Dog Chewing Paws

A dog chewing paws can mean many things. It could be a sign of a medical or behavioral problem. If you aren't sure after viewing this checklist, consult your veterinarian for guidance.

Thorns, Stickers, Etc

If your dog spends a lot of time running around outdoors, he could have something trapped in the pad of his foot. This could even happen indoors if your dog steps on a tack or thorn dragged in on your shoe. In nature, your dog would have to remove the offender himself, usually through licking and chewing.

If the licking develops suddenly and seems to be focused on one pad rather than all four, check for offending objects. It may be too small for you to find or your dog may have removed it but still have a wound, so don't eliminate that as the cause just because you can't find it.

If you find a wound, you can apply a mild disinfectant or just wait a couple of days to see if it heals on its own.


Aside from foreign objects, an allergy is the most likely reason your dog is chewing his paws. He could be chewing either the top or bottom of his pads, and he will likely focus on all four at different times, not just one paw.

Allergies can be caused by fleas and other mites, diet or environmental stimulus, so you may have to try several remedies before landing on the cause. Consult your veterinarian for an elimination protocol that can help you find the best solution for your dog.

Fleas and Other Mites

Fleas and other such bugs and mites often seek out warm places where they are safe from your dog's teeth. Thus, they often end up in between toes. This can cause your dog to bite incessantly, trying to catch the offender.

If your dog has a bug in an inaccessible place, he may chew on his feet until they bleed. The best way to determine if this is the cause is to check for fleas. If you find small black dander, your dog has recently had fleas and may have more that you can't find.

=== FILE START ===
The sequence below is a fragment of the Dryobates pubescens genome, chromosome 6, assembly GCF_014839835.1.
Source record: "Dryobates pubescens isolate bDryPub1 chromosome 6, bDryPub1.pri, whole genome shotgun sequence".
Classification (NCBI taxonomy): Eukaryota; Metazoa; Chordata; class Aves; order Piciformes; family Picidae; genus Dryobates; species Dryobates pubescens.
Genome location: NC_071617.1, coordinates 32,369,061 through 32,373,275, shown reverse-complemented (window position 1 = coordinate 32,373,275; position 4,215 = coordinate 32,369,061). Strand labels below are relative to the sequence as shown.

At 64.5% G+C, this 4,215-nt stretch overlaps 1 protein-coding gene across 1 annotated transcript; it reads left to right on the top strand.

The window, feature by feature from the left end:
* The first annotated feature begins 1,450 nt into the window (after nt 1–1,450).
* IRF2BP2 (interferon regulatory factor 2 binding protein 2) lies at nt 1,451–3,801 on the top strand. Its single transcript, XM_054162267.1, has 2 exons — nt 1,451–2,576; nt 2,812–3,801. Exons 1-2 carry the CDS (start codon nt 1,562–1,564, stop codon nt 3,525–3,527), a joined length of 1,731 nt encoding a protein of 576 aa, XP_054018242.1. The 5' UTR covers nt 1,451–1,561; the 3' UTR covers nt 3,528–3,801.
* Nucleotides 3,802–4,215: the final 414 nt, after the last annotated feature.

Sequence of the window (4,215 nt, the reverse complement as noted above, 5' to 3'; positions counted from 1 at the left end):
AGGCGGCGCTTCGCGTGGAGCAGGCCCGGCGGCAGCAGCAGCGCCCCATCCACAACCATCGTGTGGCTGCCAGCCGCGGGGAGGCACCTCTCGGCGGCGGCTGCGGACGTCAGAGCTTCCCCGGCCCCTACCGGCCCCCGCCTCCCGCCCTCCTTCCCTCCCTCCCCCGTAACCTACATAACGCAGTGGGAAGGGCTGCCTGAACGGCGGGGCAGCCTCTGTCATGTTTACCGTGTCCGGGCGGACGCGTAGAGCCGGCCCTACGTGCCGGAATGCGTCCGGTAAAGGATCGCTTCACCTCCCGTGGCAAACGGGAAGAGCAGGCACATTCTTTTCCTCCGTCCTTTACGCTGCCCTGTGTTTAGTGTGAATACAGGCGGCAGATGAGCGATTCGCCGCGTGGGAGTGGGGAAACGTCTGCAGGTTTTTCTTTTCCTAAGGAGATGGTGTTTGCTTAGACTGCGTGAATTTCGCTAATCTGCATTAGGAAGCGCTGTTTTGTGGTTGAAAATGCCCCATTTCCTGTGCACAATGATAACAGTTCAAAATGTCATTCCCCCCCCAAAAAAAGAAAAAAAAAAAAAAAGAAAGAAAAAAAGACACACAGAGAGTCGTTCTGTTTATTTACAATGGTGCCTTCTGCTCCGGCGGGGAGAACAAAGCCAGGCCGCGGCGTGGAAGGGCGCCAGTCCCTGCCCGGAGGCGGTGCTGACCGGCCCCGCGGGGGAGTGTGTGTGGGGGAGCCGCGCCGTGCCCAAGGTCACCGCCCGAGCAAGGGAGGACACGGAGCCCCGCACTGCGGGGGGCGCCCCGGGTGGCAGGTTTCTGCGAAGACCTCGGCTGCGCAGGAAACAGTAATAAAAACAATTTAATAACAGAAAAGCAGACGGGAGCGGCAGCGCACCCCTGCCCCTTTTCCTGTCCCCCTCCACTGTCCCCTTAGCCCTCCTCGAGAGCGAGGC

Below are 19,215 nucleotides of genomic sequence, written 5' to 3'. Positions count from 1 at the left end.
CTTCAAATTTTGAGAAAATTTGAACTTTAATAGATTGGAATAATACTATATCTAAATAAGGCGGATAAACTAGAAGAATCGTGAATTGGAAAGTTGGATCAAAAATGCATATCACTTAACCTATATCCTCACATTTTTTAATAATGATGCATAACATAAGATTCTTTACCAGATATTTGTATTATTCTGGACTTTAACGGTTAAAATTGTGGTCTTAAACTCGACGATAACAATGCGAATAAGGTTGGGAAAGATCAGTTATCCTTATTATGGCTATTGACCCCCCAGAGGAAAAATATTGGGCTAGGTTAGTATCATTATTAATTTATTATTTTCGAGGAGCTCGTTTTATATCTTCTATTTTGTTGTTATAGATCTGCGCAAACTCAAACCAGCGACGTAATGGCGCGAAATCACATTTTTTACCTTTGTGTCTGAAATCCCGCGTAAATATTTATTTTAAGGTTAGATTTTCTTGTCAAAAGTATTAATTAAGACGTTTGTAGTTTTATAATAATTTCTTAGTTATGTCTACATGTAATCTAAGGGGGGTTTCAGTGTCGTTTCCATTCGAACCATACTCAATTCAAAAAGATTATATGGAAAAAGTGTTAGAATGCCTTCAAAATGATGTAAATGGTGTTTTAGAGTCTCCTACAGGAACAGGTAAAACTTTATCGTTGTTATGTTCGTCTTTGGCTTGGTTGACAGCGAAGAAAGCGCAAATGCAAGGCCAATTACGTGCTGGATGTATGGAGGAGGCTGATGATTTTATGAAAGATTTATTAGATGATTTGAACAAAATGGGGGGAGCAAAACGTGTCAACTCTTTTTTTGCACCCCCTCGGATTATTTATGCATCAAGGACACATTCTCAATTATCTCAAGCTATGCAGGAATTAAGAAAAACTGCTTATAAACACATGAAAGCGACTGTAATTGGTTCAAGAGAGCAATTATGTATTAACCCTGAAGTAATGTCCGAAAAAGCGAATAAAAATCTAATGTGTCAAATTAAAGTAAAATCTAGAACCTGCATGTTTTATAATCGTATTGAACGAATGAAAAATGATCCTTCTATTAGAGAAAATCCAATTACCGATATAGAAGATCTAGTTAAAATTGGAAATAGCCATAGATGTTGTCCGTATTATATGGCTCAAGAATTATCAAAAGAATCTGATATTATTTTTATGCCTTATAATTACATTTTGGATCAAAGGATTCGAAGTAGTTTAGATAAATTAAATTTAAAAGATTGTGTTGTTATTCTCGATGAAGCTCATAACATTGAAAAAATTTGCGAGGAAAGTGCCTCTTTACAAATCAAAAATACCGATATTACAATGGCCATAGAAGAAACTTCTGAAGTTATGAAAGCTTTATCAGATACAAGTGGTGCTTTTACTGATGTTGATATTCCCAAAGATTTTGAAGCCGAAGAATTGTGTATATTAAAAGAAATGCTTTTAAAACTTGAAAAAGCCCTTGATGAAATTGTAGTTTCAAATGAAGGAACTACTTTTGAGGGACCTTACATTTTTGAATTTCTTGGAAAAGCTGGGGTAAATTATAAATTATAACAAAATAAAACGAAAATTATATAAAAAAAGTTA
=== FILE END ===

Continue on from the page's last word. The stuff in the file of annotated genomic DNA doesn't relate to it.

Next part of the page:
The best way to get rid of fleas is over-the-counter or prescription flea control, which comes in pill and liquid form.


Dogs don't understand how to heal injuries as humans do and may begin to chew on any place that makes them feel uncomfortable as they try to find a remedy. Thus, if your dog has a cut or scrap, or if he has suffered from an injury in one of his leg muscles, he may chew on his feet.

However, if this is the case, you will probably notice other symptoms, such as limping when active or crying when they chew. This would also develop suddenly, likely after a heavy play session.

Behavioral Causes

Chewing on his feet may be a displacement behavior for your dog, which he turns to when he is stressed. This is a learned behavior, displacing nervous energy that he doesn't know how to dispel on his own.

If you can't determine a cause for your dog's chewing, consider if there have been any changes in your dog's life that may be causing stress, such as an addition or subtraction from the family, a big move or loud noises. This may be the cause.

Your dog may also begin chewing his feet out of boredom if he's confined or left alone for long stretches of the day. Make sure your dog is getting enough exercise and mental stimulation, even when you are away during the day.